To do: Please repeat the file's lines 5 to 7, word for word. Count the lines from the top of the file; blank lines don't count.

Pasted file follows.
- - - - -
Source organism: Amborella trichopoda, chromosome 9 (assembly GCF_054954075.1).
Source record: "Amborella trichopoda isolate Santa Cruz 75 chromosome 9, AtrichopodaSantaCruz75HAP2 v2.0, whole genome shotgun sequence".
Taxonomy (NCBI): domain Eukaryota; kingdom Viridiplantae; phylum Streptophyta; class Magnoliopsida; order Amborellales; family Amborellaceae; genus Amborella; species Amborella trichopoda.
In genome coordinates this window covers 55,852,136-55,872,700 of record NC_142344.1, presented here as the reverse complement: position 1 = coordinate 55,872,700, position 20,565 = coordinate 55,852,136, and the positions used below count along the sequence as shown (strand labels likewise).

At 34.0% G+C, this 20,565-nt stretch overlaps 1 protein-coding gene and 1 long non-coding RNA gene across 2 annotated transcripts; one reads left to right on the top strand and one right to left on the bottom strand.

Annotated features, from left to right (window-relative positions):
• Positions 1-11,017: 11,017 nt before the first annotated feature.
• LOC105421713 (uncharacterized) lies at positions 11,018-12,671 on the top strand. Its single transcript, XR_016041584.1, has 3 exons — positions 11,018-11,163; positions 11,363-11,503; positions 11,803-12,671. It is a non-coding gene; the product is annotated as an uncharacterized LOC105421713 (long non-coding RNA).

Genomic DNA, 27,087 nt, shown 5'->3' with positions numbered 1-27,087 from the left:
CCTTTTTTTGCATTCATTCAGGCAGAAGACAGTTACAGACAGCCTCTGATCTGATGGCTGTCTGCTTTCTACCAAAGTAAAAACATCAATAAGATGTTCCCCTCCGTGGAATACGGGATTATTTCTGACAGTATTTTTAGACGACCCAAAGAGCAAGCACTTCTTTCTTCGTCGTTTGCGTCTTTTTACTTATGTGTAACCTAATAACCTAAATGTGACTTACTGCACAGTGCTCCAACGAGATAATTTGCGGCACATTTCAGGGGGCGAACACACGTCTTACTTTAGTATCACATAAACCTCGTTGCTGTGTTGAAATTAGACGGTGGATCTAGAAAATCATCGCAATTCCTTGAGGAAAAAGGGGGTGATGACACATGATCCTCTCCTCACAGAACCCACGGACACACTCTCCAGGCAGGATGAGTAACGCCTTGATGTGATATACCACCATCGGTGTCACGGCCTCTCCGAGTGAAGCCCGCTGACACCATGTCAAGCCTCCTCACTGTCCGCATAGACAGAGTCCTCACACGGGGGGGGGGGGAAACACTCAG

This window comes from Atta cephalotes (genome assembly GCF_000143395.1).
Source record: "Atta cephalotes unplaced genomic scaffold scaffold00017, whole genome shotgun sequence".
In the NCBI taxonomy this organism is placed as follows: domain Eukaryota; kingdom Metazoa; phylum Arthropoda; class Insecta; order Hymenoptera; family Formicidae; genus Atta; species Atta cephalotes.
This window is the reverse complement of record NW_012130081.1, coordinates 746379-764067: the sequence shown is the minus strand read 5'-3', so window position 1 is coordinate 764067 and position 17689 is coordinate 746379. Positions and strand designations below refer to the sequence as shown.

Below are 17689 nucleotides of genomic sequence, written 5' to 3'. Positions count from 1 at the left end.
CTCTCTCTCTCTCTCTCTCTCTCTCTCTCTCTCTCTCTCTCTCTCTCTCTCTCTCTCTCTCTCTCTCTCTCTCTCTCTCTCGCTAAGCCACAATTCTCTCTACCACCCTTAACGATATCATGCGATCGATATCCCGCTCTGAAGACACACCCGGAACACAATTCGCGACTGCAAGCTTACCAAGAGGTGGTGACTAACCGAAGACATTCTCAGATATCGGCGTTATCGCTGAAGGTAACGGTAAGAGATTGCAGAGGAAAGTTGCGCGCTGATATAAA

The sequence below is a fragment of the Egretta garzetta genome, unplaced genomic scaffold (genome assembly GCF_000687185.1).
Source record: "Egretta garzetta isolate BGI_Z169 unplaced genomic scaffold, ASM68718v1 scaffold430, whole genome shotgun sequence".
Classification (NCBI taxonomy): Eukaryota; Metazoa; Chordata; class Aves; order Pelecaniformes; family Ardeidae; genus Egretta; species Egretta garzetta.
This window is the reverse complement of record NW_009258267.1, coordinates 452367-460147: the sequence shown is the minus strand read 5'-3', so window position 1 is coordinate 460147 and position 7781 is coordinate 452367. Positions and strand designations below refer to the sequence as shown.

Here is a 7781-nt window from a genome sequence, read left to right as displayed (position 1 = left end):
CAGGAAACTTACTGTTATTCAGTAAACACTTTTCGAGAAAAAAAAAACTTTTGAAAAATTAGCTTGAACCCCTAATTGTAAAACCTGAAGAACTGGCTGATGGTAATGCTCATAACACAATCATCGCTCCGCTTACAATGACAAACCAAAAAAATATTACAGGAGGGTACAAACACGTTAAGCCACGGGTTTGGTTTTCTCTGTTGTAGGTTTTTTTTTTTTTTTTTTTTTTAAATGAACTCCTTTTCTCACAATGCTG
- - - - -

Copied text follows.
At 34.0% G+C, this 20,565-nt stretch overlaps 1 protein-coding gene and 1 long non-coding RNA gene across 2 annotated transcripts; one reads left to right on the top strand and one right to left on the bottom strand.

Annotated features, from left to right (window-relative positions):
• Positions 1-11,017: 11,017 nt before the first annotated feature.